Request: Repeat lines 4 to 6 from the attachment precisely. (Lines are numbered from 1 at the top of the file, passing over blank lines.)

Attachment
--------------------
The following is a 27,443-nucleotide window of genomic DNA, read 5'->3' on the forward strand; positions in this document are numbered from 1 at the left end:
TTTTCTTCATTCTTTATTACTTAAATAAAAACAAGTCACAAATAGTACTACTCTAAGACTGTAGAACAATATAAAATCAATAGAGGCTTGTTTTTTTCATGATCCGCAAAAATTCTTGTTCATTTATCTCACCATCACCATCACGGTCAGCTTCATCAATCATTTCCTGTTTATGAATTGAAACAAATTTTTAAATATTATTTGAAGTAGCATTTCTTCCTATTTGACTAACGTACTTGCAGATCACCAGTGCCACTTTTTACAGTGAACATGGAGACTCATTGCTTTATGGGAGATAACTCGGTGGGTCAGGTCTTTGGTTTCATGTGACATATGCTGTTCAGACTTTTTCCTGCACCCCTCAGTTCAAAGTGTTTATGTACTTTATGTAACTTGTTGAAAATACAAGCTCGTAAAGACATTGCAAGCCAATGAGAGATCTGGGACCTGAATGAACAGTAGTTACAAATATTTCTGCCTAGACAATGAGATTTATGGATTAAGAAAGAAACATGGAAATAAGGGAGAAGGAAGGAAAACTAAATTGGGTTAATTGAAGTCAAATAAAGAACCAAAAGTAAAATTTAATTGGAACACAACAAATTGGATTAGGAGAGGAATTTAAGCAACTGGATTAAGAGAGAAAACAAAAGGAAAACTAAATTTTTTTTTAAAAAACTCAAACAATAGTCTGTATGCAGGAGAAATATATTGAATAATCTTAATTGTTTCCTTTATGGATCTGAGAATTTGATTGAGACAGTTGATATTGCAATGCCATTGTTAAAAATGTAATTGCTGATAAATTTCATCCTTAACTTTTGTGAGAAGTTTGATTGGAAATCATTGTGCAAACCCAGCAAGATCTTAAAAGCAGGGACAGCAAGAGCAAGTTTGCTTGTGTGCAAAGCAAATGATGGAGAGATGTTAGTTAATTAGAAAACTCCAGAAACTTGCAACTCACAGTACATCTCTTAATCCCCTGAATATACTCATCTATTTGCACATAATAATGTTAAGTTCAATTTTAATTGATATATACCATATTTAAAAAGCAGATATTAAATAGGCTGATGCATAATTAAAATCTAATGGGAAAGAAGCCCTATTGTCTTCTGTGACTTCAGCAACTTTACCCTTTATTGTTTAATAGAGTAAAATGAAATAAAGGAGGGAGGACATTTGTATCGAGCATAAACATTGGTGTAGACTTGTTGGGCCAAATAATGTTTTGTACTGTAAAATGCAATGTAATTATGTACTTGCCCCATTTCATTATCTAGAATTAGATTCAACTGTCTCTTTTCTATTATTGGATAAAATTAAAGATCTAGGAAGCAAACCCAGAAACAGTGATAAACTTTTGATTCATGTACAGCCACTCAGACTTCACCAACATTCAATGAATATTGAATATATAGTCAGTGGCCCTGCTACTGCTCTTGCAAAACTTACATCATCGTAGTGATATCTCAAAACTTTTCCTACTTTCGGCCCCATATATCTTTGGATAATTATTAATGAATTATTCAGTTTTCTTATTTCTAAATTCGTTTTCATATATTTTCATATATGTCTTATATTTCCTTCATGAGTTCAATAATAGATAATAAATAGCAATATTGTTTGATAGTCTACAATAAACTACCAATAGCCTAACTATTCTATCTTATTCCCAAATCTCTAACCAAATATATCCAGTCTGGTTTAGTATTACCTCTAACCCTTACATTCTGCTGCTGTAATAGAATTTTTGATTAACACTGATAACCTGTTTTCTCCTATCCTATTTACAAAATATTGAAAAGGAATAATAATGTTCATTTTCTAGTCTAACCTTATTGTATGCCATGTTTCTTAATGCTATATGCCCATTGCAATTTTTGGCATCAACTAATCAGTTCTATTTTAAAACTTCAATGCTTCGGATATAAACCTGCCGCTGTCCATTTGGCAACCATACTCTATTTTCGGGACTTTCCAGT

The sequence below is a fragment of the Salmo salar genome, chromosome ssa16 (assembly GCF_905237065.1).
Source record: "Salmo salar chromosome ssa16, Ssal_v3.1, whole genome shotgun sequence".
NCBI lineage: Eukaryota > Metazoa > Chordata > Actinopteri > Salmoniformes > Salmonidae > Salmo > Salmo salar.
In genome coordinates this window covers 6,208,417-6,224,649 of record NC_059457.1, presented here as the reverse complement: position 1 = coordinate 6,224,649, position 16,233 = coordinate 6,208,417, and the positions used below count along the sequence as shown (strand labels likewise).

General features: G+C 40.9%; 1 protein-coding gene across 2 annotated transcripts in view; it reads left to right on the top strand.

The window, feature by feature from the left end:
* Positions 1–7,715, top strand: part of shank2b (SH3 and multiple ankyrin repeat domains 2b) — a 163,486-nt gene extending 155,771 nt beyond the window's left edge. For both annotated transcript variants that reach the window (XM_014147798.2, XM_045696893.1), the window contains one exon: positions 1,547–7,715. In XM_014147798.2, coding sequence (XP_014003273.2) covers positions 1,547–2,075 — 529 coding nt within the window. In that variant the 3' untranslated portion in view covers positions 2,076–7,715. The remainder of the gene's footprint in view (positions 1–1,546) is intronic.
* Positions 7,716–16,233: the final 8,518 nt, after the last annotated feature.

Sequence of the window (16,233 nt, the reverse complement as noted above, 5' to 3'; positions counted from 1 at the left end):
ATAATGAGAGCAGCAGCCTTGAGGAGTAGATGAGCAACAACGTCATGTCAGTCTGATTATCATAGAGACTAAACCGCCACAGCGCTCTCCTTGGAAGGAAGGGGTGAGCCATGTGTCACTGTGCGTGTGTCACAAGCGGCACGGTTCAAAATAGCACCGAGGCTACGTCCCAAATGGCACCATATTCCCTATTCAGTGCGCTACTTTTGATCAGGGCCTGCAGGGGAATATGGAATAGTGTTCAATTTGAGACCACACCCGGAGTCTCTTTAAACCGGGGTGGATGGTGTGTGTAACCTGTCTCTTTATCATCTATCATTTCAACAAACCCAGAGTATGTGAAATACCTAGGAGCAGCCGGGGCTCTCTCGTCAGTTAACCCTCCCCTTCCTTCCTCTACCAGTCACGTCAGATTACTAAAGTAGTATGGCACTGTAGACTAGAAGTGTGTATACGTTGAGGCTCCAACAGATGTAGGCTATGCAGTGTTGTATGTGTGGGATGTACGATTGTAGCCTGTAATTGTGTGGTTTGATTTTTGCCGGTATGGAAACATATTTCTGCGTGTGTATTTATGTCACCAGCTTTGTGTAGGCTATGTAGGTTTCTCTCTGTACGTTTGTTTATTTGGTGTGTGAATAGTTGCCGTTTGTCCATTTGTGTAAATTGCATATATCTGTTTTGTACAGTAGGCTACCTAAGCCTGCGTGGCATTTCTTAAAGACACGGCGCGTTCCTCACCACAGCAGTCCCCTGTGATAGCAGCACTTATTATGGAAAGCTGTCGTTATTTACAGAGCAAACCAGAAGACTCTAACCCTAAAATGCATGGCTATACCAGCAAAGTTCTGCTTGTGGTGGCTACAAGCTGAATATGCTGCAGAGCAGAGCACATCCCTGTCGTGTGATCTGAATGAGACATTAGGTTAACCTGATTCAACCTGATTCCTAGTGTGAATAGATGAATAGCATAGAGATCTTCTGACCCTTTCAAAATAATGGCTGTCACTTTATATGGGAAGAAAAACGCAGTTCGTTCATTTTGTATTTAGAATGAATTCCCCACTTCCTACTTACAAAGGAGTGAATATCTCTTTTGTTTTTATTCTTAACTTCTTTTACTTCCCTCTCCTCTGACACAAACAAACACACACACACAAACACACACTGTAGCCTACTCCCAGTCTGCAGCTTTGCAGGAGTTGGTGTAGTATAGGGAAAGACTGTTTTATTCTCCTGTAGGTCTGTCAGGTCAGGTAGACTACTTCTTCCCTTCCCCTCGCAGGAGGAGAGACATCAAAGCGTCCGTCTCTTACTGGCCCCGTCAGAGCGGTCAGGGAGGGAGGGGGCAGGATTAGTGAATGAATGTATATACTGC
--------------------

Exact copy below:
Source record: "Salmo salar chromosome ssa16, Ssal_v3.1, whole genome shotgun sequence".
NCBI lineage: Eukaryota > Metazoa > Chordata > Actinopteri > Salmoniformes > Salmonidae > Salmo > Salmo salar.
In genome coordinates this window covers 6,208,417-6,224,649 of record NC_059457.1, presented here as the reverse complement: position 1 = coordinate 6,224,649, position 16,233 = coordinate 6,208,417, and the positions used below count along the sequence as shown (strand labels likewise).